In collaboration with Krista Perreira, PhD, at the UNC School of Medicine, and Hannah Gill, PhD, at the UNC Institute for the Study of the Americas, the Urban Institute published a report titled, Supporting North Carolina’s Immigrant Families: Addressing Barriers and Promoting Solutions for a More Inclusive Safety Net.
Many immigrant families face an array of barriers to enrolling in safety net programs like Medicaid and the Supplemental Nutrition Assistance Program (SNAP). Some are universal structural barriers that many program applicants confront navigating complex enrollment systems. Others are unique challenges around immigration concerns and language access. Understanding who these families are is the first step for community leaders, including state and local policymakers and health and human services agencies, to ensure access to programs for those who are eligible and to provide culturally and linguistically responsive assistance to support immigrants and their children.
A new study led by co-Principal Investigators Hamutal Bernstein, PhD, senior fellow, and Jennifer Haley, MA, principal research associate, at the Urban Institute, in collaboration with Krista Perreira, PhD, professor of social medicine at the UNC School of Medicine, and Hannah Gill, PhD, at the UNC Institute for the Study of the Americas, explored these critical issues, with support from the Kate B. Reynolds Charitable Trust.
Findings are based on interviews with more than 40 state- and county-based stakeholders and four multilingual focus groups with immigrants. The authors identified common barriers to safety net participation for immigrant families in North Carolina and challenges faced by immigrant-serving organizations and health and human services agencies. They recommended solutions to create a more inclusive safety net for North Carolina’s immigrant families.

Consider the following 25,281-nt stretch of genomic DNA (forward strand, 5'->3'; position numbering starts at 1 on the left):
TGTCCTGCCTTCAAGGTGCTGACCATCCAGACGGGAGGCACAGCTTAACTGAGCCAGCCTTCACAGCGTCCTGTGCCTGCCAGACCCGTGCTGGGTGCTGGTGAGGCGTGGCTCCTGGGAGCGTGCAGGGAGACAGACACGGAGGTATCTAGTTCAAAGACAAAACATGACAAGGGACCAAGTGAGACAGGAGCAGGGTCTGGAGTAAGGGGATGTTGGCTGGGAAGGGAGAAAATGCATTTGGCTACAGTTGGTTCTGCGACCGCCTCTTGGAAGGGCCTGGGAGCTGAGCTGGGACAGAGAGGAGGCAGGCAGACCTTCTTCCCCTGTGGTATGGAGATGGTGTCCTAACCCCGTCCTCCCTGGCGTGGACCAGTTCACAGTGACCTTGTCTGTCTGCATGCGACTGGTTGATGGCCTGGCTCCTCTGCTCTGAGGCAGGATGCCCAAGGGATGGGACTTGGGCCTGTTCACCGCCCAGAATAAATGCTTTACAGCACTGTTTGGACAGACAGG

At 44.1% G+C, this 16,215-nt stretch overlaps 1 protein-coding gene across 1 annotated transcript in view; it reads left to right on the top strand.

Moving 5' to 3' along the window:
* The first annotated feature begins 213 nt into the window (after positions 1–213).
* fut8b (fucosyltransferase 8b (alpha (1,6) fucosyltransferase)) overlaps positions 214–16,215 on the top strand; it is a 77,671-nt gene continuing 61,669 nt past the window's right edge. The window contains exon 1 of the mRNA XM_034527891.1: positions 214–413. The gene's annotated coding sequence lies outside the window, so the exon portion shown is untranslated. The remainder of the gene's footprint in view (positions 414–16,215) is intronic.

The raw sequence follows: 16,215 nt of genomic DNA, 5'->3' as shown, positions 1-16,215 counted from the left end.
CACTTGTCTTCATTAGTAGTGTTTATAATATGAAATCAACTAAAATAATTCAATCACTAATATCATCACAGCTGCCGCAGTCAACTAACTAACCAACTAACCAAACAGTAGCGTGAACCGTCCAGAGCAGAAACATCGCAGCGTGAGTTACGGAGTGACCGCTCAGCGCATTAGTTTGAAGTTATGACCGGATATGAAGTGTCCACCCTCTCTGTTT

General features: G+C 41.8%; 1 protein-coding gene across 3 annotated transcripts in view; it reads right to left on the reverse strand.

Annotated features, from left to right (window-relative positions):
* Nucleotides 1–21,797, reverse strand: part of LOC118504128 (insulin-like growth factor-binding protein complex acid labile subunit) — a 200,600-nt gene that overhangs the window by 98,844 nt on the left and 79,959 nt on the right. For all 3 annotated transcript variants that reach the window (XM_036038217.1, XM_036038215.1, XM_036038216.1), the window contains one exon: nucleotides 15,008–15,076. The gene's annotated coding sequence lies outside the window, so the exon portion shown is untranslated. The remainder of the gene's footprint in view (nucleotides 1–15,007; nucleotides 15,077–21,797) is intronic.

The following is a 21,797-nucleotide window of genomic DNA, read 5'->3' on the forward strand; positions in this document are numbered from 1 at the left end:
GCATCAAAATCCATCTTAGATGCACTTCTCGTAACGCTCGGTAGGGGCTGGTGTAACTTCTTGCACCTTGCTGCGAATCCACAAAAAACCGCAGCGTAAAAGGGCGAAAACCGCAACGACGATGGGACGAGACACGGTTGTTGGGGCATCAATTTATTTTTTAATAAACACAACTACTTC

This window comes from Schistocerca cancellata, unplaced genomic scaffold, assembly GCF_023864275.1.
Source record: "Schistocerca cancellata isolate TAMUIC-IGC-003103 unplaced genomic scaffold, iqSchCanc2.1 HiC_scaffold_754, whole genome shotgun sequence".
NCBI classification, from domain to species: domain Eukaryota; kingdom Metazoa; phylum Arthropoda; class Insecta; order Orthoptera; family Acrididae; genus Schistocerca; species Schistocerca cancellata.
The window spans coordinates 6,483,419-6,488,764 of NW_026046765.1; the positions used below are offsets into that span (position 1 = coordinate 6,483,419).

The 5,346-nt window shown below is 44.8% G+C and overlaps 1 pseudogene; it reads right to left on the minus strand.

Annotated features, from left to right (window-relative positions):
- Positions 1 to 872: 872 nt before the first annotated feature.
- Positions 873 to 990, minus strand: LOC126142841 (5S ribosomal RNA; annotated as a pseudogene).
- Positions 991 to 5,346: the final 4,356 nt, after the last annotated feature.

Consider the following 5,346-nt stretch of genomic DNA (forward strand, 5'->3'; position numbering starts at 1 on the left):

In a report, Urban and UNC-Chapel Hill researchers write:
- Immigrant families in North Carolina face both broad structural barriers that many program applicants confront in navigating program enrollment and unique challenges around immigration concerns and language access.
- Immigrant-serving CBOs and community health workers play an especially important role in supporting families’ safety net access – though they face key challenges to supporting immigrant clients related to capacity and funding.
- State- and county-level Department of Health and Human Services (HHS) agencies supporting North Carolina’s immigrant families also have challenges supporting immigrants, related to staff capacity, variation across the state in resources, and difficulty staying up to date on changing rules and populations.
- The research identifies a range of solutions to improve safety net benefit access for immigrant families, including customized engagement and outreach by government agencies, supporting language access needs beyond Spanish, partnership with immigrant-serving CBOs and community health workers, diversifying HHS agency staff, simplifying program enrollment and retention processes, and state action to expand eligibility to additional immigrant populations.
In an accompanying new data tool, researchers mapped North Carolina counties to spotlight characteristics of immigrant residents to inform more effective policy and practice. At a state level, the data tool shows that:
- 12 percent of immigrant US citizens in North Carolina did not have health insurance, while 47 percent of immigrant non-US citizens in the state did not.
- 26 percent of children in North Carolina in families with low incomes had one or more immigrant parent.
- 6 percent of immigrant adults with limited English proficiency spoke a language other than Spanish.
Their findings are available in an Urban Institute report entitled “Supporting North Carolina’s Immigrant Families: Addressing Barriers and Promoting Solutions for a More Inclusive Safety Net,” as well as three fact sheets highlighting specific lessons for supporting Spanish, Hmong, and Swahili speakers. In addition, they developed an interactive county-level data tool to spotlight characteristics of immigrant residents to inform more effective policy and practice.